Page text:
Saturday, December 14, 2013

Poetry Saturday: All Our Bleak Midwinters

It's been a hectic week, and the week-end will not be restful.  I'm going to see my quilting group today and hosting a church group for dinner.  At some point, my husband's brother arrives to start a new job on Monday; he'll stay in our guest room until he finds a place in Homestead.  And there is grading to be done for my online classes.

During weeks like these, it's good to have something already written to post.
I went back through my poetry files to see if I could find a holiday themed poem that I haven't already used--and I did.

One of the delights of keeping such extensive files and keeping a blog is that I occasionally find things I've forgotten ever writing. This poem is one of those things.

I remember the images that inspired it--years ago. I remember taking a road trip and seeing the toys alongside the Interstate. And I really did see shoes in such an arrangement--or maybe it was a piece of installation art that I didn't recognize as such. Those of you from religious traditions that delve deep into the prophets this time of year might recognize the reference to John the Baptist and his taste for honey, and you may or may not remember Advent as a time when angels visit.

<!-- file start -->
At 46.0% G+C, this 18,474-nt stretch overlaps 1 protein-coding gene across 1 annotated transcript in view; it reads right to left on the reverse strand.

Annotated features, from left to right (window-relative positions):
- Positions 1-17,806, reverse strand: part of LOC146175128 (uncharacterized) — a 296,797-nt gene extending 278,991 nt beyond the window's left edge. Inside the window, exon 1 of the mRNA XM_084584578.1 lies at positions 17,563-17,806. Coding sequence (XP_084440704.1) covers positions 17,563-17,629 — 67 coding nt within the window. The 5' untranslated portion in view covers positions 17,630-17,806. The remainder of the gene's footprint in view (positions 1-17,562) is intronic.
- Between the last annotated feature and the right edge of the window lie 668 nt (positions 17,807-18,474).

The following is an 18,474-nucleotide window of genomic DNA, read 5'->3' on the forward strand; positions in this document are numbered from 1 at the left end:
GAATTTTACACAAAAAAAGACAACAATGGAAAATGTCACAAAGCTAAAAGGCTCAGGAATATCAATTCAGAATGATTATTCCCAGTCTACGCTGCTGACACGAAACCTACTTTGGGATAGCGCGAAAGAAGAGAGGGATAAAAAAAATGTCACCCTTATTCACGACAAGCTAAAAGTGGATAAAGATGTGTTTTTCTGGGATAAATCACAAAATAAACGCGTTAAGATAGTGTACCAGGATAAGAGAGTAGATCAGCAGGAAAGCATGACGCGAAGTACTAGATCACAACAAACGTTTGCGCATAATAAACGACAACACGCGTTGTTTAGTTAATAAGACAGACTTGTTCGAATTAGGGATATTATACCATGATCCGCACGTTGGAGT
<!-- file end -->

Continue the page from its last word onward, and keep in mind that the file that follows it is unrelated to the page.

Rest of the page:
This poem has never been published until this week--enjoy!

In the Bleak Midwinter

In another climate in a different age,
these clouds would portend snow.
Instead it’s a strange winter thunderstorm
that swoops from the south
to pelt the land with weather
more suitable for spring.

Two trucks collide to litter
the side streets with stuffed
toys. Someone arranges child-sized
shoes in pairs, ghost feet
heading off into the wilderness
in search of honey.

The nation debates the proper way to offer
seasonal greetings (“Happy holidays”
or “Merry Christmas”?), while most city dwellers
have given up all pretense
of December cheer, and cannot even muster
the everyday civility of social niceties.

The angels sing their news of good tidings
of great joy, but we cannot hear
them. We’ve forgotten to look up.
We’ve blanketed the sky with emissions,
and we can’t see the stars,
much less the rarer sight
of celestial beings who call us blessed.

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